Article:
The hypothalamic-pituitary-adrenal (HPA) axis plays an essential role in our body’s stress response and regulating the sleep-wake cycle.

2005 study found that an overly active HPA axis can disturb your sleep cycles, causing sleeping problems such as:

      • Insomnia
      • waking up during the night
      • less sleep time

Furthermore, researchers have found that sleep deprivation can cause our bodies to secrete more cortisol throughout the day(1) and remain elevated through the following evening(1).

Ideas you can use to improve your sleep quality are:

Create a routine before bed, like taking a warm bath or reading a book.

Your bedroom should be quiet, as dark as possible, and on the cool side (~68℉). 

Avoid drinking caffeine 6 hours before bedtime can disrupt sleep(3).

 

Menstrual cycle

Most women see a weight gain during their period. This weight fluctuation can be attributed to water retention. 

In fact, a 2015 study found that 92% of women suffer from water retention during their menstrual cycle, mainly the second phase of their cycle(1).

Researchers found that water retention was predominantly found in these areas:

  • Face
  • Breast
  • Abdomen
  • Pubic area
  • Upper arms
  • Calves

A possible solution to dealing with water retention and weight fluctuation during the menstrual cycle is supplementing with magnesium oxide. A 1998 study showed that supplementing 200mg of magnesium oxide every day reduced water retention after two months(1).

 

 

Medication

Some types of medications can cause water retention.

These include:

  • Nonsteroidal anti-inflammatory drugs like ibuprofen
  • Calcium channel blockers
  • Corticosteroids like prednisone
  • Some diabetes medication like pioglitazone and rosiglitazone

If you believe your medication is causing water retention, speak with your doctor about possible alternatives. 

 

Weight training

Starting a new workout routine or coming back from a long layoff can lead to water retention and weight fluctuation.

New exercises, especially when resistance training, can lead to micro-tears in our muscle fibers.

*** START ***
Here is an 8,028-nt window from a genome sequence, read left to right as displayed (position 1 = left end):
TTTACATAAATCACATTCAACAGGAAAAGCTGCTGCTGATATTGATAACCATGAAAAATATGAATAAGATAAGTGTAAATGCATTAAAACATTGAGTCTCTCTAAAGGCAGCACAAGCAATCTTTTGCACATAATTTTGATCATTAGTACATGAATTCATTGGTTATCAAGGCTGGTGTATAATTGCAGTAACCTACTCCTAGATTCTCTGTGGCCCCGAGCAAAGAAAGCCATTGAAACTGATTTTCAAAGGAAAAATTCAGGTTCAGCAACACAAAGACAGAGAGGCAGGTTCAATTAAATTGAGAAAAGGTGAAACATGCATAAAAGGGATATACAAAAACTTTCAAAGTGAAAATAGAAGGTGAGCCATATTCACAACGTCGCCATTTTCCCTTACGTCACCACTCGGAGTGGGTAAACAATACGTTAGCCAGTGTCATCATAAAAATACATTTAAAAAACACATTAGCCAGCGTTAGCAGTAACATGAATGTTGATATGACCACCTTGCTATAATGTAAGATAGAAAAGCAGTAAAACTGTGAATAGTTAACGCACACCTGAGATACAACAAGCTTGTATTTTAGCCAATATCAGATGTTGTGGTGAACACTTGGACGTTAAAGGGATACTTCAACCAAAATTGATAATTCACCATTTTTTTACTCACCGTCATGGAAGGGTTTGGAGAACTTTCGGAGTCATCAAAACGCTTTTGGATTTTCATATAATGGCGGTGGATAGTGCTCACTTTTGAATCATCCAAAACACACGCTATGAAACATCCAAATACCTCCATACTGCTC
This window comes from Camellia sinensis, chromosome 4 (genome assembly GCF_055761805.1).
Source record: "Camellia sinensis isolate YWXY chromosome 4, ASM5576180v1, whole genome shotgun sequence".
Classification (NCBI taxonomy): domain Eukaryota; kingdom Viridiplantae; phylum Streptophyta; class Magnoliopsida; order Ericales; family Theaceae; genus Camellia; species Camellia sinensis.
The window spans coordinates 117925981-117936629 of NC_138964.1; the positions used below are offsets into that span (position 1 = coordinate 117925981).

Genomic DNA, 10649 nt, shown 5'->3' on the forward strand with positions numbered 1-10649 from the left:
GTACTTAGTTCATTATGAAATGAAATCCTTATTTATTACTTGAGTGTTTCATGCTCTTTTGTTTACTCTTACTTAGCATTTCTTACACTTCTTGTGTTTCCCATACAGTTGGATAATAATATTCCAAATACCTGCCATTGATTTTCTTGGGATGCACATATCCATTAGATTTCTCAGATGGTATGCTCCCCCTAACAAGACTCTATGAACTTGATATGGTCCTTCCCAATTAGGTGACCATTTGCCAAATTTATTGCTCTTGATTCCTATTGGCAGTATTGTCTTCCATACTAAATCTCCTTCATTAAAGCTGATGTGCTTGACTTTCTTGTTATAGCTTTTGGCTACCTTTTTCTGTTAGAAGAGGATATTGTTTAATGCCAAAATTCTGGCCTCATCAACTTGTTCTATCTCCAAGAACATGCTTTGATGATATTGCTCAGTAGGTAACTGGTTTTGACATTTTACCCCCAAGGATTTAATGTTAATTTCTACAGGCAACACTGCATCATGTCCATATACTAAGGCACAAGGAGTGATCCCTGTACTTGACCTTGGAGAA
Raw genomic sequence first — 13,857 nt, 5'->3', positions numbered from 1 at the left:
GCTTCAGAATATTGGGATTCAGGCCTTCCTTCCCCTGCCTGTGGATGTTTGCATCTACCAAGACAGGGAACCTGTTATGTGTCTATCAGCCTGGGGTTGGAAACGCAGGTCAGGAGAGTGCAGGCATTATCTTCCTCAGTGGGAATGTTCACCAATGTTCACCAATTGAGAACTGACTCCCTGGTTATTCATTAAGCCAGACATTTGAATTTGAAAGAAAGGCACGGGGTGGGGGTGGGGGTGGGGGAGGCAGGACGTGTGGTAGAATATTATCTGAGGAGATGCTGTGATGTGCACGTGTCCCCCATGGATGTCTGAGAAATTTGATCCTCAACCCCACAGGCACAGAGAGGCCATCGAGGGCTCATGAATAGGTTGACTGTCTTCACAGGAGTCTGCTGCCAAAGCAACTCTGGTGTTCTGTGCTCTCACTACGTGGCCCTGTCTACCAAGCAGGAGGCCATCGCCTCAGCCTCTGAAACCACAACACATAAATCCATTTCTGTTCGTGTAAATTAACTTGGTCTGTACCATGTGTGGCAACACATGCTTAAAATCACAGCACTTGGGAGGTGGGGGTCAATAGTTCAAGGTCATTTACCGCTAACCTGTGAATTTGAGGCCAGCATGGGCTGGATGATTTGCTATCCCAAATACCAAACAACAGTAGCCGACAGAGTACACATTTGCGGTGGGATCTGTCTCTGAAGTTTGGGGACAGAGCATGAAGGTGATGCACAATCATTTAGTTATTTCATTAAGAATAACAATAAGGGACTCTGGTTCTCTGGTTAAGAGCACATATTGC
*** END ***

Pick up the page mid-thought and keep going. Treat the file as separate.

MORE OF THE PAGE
These micro-tears can cause inflammation which leads to water retention and a slight increase in weight.

There’s no need to worry. These micro-tears are completely normal. Make sure you rest, drink enough water, and sleep between 7-9 hours per night.

Your body weight will go back to normal after a few days.

 

Supplements

Some supplements can also cause water retention and weight fluctuation.

Creatine is naturally produced in the body from the amino acids glycine, methionine, and arginine.

It helps power the first ten seconds or so of activity.

Creatine causes water retention by pulling water into your muscle cells.

This cell hydration can help increase muscle strength and performance output(2), as well as improving lean body mass and body composition(3)(5).

 

 

Extreme dieting

In the long term, going on very low calories can also lead to weight fluctuation due to water retention.

An example of extreme dieting can be seen in the “Minnesota Starvation Experiment.” In this study, thirty-six participants were put on an extreme diet, causing them to lose more than 25% of their body weight. 

One of the many side effects of this extreme diet was edema or water retention in the lower extremities and faces. When researchers slightly increased the participants’ calories, the water retention subsided. (1)

Although this might not fall into the category of day-to-day weight fluctuation, I believe it is essential to understand that dieting and exercise are a form of stress. And that extreme dieting and performing too much exercise do have adverse effects on our bodies.

A general guideline is to lose between .5 and 1% of our body weight per week.

 

The takeaway

Day-to-day weight fluctuation of 1-2% is normal and can be attributed to water retention. 

There are many reasons why we hold onto water weight, some of them being poor sleep and an increase in stress and sodium intake.

Luckily, water retention is only temporary, and you could expect your weight to back to normal in a few days.

Are you struggling to lose weight? “The complete fat loss guide” teaches you not only how to lose weight but how to keep the pounds from ever coming back.